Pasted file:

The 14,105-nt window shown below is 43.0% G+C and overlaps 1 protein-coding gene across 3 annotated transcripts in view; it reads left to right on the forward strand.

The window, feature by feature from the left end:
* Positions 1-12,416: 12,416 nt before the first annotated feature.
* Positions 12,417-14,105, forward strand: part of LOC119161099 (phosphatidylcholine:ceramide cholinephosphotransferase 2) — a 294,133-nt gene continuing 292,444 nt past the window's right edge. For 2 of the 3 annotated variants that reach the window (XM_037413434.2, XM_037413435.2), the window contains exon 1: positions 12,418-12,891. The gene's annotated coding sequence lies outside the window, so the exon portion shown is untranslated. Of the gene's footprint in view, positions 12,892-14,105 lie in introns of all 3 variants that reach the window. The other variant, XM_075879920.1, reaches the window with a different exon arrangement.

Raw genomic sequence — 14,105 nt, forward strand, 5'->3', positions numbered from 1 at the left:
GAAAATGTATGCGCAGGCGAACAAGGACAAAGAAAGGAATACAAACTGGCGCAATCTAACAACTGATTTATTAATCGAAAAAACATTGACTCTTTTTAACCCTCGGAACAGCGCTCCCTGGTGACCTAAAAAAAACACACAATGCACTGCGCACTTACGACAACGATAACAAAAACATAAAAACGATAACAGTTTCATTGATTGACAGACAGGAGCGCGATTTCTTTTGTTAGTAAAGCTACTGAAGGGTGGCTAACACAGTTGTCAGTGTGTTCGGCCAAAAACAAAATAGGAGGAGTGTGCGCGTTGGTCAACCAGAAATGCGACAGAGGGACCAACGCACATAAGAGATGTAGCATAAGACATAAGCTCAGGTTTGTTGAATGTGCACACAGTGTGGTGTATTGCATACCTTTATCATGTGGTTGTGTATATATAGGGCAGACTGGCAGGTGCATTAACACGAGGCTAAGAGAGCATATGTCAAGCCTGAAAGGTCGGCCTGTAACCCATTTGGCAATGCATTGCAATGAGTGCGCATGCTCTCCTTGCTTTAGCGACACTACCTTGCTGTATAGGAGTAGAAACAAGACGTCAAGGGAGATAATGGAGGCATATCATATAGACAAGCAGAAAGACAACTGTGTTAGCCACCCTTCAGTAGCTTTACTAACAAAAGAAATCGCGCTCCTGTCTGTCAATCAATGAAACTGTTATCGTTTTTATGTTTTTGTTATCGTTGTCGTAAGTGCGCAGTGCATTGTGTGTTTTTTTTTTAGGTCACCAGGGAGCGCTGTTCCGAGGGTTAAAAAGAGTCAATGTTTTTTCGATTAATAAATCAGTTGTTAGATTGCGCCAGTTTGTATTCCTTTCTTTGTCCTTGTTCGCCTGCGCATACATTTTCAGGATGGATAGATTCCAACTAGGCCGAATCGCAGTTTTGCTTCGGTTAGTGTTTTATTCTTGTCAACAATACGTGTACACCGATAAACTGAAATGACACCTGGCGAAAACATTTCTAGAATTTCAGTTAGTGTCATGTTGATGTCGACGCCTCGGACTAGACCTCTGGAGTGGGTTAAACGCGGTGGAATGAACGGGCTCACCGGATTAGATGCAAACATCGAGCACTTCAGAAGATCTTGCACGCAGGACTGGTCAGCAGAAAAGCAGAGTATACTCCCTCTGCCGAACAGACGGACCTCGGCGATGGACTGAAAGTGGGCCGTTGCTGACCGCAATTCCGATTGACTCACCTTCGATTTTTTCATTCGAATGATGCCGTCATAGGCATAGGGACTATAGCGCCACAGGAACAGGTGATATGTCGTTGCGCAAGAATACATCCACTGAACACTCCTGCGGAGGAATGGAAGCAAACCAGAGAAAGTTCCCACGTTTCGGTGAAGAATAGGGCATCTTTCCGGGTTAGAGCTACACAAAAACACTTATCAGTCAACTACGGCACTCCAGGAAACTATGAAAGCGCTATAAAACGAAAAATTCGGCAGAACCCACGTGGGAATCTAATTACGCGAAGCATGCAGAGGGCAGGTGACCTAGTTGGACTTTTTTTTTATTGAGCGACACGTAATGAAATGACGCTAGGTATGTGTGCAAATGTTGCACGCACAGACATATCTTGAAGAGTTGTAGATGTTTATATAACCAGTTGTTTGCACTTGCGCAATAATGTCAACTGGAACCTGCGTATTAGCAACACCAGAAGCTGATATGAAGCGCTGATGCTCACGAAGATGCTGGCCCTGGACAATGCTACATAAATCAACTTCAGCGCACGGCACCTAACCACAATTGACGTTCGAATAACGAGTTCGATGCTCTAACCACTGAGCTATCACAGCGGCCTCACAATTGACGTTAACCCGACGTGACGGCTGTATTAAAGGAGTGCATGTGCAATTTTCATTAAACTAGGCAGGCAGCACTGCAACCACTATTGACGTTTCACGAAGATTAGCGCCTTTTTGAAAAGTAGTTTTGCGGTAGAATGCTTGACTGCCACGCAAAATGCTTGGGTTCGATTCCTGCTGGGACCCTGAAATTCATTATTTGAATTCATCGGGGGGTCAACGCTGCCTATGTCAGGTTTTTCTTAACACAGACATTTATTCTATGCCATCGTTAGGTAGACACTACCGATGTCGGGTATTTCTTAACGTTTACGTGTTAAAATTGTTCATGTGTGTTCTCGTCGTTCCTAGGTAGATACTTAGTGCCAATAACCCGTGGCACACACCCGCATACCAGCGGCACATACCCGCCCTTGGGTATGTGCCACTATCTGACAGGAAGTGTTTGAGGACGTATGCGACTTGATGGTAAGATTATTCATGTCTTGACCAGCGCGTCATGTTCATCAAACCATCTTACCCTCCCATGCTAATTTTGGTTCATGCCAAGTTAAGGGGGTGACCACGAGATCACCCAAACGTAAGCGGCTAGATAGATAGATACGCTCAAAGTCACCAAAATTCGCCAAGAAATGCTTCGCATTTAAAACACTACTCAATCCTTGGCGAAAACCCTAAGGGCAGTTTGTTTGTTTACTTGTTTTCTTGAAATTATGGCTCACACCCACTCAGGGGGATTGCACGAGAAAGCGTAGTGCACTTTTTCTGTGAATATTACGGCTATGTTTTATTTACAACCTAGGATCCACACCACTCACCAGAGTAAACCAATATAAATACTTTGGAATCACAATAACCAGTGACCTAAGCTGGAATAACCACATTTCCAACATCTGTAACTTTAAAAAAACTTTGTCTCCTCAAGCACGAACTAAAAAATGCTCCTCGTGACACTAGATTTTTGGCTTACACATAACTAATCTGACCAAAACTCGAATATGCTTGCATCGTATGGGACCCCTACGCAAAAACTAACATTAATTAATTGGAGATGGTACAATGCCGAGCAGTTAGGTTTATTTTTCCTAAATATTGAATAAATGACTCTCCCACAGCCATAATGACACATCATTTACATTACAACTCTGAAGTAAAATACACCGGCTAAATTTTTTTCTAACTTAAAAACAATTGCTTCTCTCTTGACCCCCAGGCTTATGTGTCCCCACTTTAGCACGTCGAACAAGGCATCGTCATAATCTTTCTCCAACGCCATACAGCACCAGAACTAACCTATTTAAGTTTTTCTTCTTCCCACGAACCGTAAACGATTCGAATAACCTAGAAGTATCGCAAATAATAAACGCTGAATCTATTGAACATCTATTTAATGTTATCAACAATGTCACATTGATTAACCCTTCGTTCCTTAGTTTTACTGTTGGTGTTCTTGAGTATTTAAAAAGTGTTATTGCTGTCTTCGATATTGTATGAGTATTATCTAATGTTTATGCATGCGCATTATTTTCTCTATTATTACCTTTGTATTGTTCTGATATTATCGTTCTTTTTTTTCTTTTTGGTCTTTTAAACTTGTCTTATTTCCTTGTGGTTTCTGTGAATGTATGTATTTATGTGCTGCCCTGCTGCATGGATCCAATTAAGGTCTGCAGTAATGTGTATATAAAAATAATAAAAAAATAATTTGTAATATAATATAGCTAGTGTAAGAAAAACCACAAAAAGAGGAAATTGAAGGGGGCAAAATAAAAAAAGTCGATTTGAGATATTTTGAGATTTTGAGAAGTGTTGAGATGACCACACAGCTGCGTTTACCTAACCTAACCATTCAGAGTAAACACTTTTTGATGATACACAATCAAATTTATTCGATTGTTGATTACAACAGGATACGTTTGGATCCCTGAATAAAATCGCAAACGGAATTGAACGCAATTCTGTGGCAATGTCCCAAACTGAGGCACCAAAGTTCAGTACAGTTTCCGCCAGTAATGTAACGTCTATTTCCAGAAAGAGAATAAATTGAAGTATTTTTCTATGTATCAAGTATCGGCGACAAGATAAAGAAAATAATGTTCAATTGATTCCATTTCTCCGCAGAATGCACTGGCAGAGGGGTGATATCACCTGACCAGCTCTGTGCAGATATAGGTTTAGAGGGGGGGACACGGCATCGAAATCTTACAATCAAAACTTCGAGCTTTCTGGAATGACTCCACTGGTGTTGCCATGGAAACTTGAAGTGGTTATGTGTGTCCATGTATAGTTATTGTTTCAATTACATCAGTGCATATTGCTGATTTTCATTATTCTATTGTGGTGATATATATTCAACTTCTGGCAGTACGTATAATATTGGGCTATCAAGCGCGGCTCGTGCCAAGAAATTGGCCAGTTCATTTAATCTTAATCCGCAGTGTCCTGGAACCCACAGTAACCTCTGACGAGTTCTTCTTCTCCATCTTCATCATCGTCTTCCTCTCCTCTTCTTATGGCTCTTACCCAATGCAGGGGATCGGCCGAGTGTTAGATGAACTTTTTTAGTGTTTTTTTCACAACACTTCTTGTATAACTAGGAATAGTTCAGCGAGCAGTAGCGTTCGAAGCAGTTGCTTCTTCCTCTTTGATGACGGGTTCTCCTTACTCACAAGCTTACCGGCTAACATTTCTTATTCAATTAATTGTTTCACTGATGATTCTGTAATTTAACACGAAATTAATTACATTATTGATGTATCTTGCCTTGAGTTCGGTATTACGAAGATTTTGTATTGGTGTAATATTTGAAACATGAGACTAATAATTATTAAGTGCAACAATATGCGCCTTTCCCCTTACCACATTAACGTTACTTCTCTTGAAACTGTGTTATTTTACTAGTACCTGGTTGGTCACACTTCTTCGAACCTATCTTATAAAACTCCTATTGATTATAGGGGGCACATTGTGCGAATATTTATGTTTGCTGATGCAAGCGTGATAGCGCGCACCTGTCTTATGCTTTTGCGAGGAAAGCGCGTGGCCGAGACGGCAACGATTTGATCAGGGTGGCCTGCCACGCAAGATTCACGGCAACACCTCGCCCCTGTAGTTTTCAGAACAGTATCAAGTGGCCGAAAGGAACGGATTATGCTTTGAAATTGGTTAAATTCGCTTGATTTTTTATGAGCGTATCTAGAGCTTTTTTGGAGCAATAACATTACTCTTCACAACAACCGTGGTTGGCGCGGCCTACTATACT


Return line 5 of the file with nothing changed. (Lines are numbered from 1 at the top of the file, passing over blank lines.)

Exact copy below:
Raw genomic sequence — 14,105 nt, forward strand, 5'->3', positions numbered from 1 at the left: